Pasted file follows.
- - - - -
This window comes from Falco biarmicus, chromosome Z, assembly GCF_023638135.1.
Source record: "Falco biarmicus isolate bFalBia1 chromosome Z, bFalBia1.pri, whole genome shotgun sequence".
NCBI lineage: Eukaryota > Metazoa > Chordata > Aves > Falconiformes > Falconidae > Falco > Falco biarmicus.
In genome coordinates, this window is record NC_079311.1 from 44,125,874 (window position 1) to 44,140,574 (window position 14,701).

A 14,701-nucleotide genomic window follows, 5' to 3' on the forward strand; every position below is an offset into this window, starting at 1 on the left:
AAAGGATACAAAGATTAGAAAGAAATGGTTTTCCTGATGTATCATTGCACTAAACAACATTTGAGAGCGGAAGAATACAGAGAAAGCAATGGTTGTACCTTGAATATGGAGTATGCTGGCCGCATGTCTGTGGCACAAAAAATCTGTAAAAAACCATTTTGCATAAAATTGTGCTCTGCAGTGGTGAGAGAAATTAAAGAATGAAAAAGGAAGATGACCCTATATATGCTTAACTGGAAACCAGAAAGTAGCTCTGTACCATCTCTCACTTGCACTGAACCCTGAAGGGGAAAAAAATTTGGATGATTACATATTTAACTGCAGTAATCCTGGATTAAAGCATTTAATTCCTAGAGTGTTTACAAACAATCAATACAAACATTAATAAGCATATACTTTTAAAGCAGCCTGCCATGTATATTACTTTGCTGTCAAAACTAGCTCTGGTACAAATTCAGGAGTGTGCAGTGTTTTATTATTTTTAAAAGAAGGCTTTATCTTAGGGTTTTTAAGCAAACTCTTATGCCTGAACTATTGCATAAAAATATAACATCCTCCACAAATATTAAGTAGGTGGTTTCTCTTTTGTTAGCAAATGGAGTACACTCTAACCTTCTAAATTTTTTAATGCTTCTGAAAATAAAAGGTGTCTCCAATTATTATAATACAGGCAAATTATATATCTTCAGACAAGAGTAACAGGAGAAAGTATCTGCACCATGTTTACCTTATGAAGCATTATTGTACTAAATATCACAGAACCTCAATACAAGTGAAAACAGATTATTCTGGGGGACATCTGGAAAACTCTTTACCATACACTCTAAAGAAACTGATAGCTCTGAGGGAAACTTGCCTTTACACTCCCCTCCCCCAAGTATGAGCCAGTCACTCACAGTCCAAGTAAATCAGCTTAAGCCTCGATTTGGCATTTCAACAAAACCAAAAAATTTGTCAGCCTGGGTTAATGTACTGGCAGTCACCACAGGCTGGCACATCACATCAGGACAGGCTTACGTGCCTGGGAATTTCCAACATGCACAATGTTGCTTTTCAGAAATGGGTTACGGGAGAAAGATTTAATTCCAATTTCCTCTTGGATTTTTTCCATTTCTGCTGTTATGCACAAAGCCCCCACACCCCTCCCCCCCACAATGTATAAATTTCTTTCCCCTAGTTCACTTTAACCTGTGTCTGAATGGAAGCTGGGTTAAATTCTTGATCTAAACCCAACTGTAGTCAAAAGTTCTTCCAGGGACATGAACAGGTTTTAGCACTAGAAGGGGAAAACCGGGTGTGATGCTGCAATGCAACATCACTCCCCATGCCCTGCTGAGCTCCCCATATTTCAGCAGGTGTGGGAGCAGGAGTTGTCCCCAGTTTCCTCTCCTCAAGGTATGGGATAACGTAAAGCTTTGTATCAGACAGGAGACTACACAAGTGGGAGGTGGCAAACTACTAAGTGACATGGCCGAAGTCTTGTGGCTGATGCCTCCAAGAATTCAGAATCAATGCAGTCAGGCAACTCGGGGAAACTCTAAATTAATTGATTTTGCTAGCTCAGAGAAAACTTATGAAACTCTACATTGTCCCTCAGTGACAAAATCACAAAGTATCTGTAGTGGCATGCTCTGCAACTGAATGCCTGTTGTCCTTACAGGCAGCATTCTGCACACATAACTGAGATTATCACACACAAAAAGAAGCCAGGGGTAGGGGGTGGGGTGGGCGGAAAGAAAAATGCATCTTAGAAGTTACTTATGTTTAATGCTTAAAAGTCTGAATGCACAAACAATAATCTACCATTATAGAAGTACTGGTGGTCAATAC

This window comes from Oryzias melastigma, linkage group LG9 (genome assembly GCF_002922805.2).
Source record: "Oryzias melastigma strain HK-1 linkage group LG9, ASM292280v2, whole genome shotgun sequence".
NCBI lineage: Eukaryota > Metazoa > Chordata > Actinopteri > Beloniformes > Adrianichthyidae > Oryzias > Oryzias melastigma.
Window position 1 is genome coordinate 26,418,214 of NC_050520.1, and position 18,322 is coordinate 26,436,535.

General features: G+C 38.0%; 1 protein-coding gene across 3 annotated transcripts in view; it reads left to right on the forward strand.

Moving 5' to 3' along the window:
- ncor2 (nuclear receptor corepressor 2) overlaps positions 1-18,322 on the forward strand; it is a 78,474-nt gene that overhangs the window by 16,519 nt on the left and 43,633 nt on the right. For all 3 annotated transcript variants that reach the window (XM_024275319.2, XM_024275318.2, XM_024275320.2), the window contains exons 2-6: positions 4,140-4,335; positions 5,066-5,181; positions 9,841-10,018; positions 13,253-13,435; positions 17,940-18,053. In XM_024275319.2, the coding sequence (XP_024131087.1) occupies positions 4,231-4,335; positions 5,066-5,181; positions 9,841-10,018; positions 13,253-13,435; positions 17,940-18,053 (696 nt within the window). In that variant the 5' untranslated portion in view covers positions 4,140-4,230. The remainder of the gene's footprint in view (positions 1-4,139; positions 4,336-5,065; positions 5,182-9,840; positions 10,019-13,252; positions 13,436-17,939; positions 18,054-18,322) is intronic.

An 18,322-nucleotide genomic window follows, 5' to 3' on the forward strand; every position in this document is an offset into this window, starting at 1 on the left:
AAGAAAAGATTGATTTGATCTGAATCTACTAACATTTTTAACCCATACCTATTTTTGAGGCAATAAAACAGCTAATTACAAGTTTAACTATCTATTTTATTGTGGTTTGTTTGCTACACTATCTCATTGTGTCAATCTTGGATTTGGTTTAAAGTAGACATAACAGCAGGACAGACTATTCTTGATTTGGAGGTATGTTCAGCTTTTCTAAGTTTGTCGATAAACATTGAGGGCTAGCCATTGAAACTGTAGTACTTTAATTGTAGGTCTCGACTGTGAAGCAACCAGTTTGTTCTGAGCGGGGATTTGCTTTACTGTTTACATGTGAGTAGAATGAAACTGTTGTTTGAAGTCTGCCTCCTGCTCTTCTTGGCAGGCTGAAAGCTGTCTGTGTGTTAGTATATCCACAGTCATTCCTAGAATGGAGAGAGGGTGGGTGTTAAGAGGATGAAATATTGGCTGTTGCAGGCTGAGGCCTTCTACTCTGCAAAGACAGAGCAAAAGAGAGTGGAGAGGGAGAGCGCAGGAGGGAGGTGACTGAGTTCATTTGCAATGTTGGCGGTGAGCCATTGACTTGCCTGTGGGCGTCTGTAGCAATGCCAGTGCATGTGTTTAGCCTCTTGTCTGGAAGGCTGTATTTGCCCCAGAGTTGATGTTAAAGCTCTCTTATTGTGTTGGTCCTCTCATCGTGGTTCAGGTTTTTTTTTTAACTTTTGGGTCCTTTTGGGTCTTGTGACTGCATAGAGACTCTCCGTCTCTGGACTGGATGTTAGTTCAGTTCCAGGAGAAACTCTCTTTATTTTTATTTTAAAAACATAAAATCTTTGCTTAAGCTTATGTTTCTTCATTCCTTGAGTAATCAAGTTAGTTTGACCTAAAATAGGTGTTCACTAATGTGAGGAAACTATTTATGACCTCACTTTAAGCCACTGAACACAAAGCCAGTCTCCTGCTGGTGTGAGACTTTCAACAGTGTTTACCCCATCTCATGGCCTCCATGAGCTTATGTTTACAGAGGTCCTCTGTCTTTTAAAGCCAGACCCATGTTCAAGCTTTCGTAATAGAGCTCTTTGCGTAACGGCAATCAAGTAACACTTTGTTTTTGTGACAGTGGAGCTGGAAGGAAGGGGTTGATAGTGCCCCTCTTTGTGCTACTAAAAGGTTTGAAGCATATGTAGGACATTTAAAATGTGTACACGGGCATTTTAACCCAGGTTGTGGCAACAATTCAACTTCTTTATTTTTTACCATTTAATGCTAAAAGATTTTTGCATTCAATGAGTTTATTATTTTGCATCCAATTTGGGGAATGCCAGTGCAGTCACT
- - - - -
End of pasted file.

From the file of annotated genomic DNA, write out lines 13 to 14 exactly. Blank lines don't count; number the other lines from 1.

- ncor2 (nuclear receptor corepressor 2) overlaps positions 1-18,322 on the forward strand; it is a 78,474-nt gene that overhangs the window by 16,519 nt on the left and 43,633 nt on the right. For all 3 annotated transcript variants that reach the window (XM_024275319.2, XM_024275318.2, XM_024275320.2), the window contains exons 2-6: positions 4,140-4,335; positions 5,066-5,181; positions 9,841-10,018; positions 13,253-13,435; positions 17,940-18,053. In XM_024275319.2, the coding sequence (XP_024131087.1) occupies positions 4,231-4,335; positions 5,066-5,181; positions 9,841-10,018; positions 13,253-13,435; positions 17,940-18,053 (696 nt within the window). In that variant the 5' untranslated portion in view covers positions 4,140-4,230. The remainder of the gene's footprint in view (positions 1-4,139; positions 4,336-5,065; positions 5,182-9,840; positions 10,019-13,252; positions 13,436-17,939; positions 18,054-18,322) is intronic.

An 18,322-nucleotide genomic window follows, 5' to 3' on the forward strand; every position in this document is an offset into this window, starting at 1 on the left: